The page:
Are you ready to eat a bunch of leftover Thanksgiving turkey on Black Friday before watching the biggest soccer game the US men’s national team have played in more than eight years?
Because I sure am.
The USMNT take on England on Friday (2 pm ET | FOX, Telemundo) at the 2022 FIFA World Cup in Qatar. They have one point after their 1-1 draw with Wales on Monday, while England have three points after they beat Iran 6-2 in their Group B opener earlier this week.
It’s safe to say there’s a bit of a gap in talent between the two teams. It’s also safe to say the USMNT will need to be far better and more consistent against England than they were in their tournament opener.
What USMNT-centric changes need to be made to get a much-needed result before the Group B decider next Tuesday against Iran? Let’s explore them.
Walker Zimmerman’s rash challenge in the box on Gareth Bale directly led to Wales’ equalizing penalty late in the second half in Monday’s draw. But that defensive error wasn’t the only thing that turned the tables in Wales’ favor.
After a relatively strong first half where the US owned the tempo, controlled the field and led on the scoresheet, they faded hard in the second half. Gregg Berhalter’s team was far too reserved, lowering their defensive line of confrontation and squandering a set of transition attacks.
I mean, just look at this compilation of transition moments. There are a few bright sequences early on that lead to corners and box entries. Too many of the rest, though, are slow, laborious efforts that come to nothing.
Gareth Southgate’s England team doesn’t always love to dominate the ball, but they did against Iran and will probably do the same against the United States. With that in mind, the USMNT will have to be sharp after they win the ball. Christian Pulisic will need to release the ball more quickly on the break. The midfield group – whether it’s made up of the Tyler Adams/Weston McKennie/Yunus Musah trio or another combination – will need to be clean on the ball after the US win possession in their half, picking out smart passes.
There will be space behind England’s backline after they push forward into the USMNT’s half, particularly on the flanks. That’s the space the US should target early and often on Friday with quick, aggressive attacking moves.
I mentioned Zimmerman’s defensive error up above. The USMNT were bending, bending and bending some more up until that rash challenge late in the second half – but after Zimmerman gave up the Bale penalty, they were officially broken. England will try to break the US, just like they broke Iran on Monday. And that’s where the USMNT’s defensive structure comes into play.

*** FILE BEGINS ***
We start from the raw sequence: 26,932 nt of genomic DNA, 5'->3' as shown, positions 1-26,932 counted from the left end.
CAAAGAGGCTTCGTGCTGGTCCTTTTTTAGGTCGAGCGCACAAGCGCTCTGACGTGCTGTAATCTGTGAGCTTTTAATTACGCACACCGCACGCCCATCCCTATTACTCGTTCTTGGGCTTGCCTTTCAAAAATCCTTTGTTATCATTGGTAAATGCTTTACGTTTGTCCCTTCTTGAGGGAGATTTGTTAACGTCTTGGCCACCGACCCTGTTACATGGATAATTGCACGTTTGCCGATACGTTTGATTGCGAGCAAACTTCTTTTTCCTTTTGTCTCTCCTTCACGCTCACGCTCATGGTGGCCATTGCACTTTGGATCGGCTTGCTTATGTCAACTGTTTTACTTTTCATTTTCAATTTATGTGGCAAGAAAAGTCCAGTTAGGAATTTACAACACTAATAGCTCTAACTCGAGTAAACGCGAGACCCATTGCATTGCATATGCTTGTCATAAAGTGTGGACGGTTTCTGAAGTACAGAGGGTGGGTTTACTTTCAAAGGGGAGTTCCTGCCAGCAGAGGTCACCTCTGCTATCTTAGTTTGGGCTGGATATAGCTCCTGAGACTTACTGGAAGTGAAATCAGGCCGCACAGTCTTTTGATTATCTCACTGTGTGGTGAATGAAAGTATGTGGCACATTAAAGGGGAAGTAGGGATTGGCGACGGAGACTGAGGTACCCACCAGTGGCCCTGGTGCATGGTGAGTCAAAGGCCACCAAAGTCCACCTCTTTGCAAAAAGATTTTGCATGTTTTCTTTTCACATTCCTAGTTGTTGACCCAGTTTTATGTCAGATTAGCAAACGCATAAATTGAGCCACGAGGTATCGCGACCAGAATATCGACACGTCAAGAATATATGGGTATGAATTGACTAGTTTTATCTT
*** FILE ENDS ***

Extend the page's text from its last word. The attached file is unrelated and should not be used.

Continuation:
Under Berhalter, the USMNT’s defensive ability has been their single brightest shining quality.
“We press. We press relentlessly. We don’t stop pressing and it just breaks teams' rhythms,” Berhalter told ESPN earlier this year. “[Opposing teams] will get some chances against us if they break the press, but it’s not easy.”
Defending in their 4-3-3 shape, the US have shown an impressive ability to press, stay compact and force turnovers. According to an analysis performed by Jamon Moore for Backheeled earlier this month, the United States’ defending has been better in this World Cup cycle than it was during the last two. They allowed 0.7 goals per game in this qualifying, compared to 0.8 in 2014 World Cup qualifying and 1.3 in 2018 World Cup qualifying.
Against England, defensive solidity will be key. Bukayo Saka, Raheem Sterling, Jack Grealish, Phil Foden, Marcus Rashford and Harry Kane (if he’s fit) … they’re all dangerous attackers the US will have to monitor extremely closely. Let’s not forget about Jude Bellingham in midfield, either. Bellingham has been one of the most impressive players in the tournament so far with his mixture of technical ability, mobility and off-ball movement.
It won’t be easy, but the US will have to absorb pressure, compress space and, most importantly, bend without breaking against England.
Let me say this as simply as I possibly can: The USMNT must be better on set pieces in their second World Cup game than they were in their first.
The United States didn’t create a single quality chance from set pieces against Wales, and Pulisic generally struggled with his crosses into the box in both dead ball and open-play situations. Because the USMNT have yet to prove they can create chances on a consistent basis in the run of play, set pieces present a highly valuable opportunity. Plus, with players like McKennie and Zimmerman, the team has more than enough dominant aerial forces to cause problems for their opponents.
And, to steal a point our Matt Doyle drills home, set pieces take an outsized importance in tournament play. You must capitalize on them.
According to FBref, McKennie is in the 72nd percentile among midfielders in Europe’s top five leagues in aerial duel wins per game over the last calendar year. Zimmerman is in the 84th percentile in that same statistic among MLS center backs over the last year, also according to FBref. Those two players have impressive vertical ability and physicality – and the US would be wise to find a set piece taker who can accurately deliver passes into the box for them.
Gio Reyna might be the most natural set piece taker in the squad. However, given the questions surrounding the Borussia Dortmund attacker’s fitness, the USMNT might have to look elsewhere if they want to change their set piece taker. Perhaps Tim Weah, Brenden Aaronson or Kellyn Acosta would be capable options, as well.
Will Berhalter actually change his primary set piece taker? I don’t know. But to maximize his team’s chances against England, he should.
If the USMNT execute in attacking transition, make England’s life miserable with smart defending and find more chances on set pieces than they did in their World Cup opener, the team might have enough for a Black Friday shock against the Group B favorites.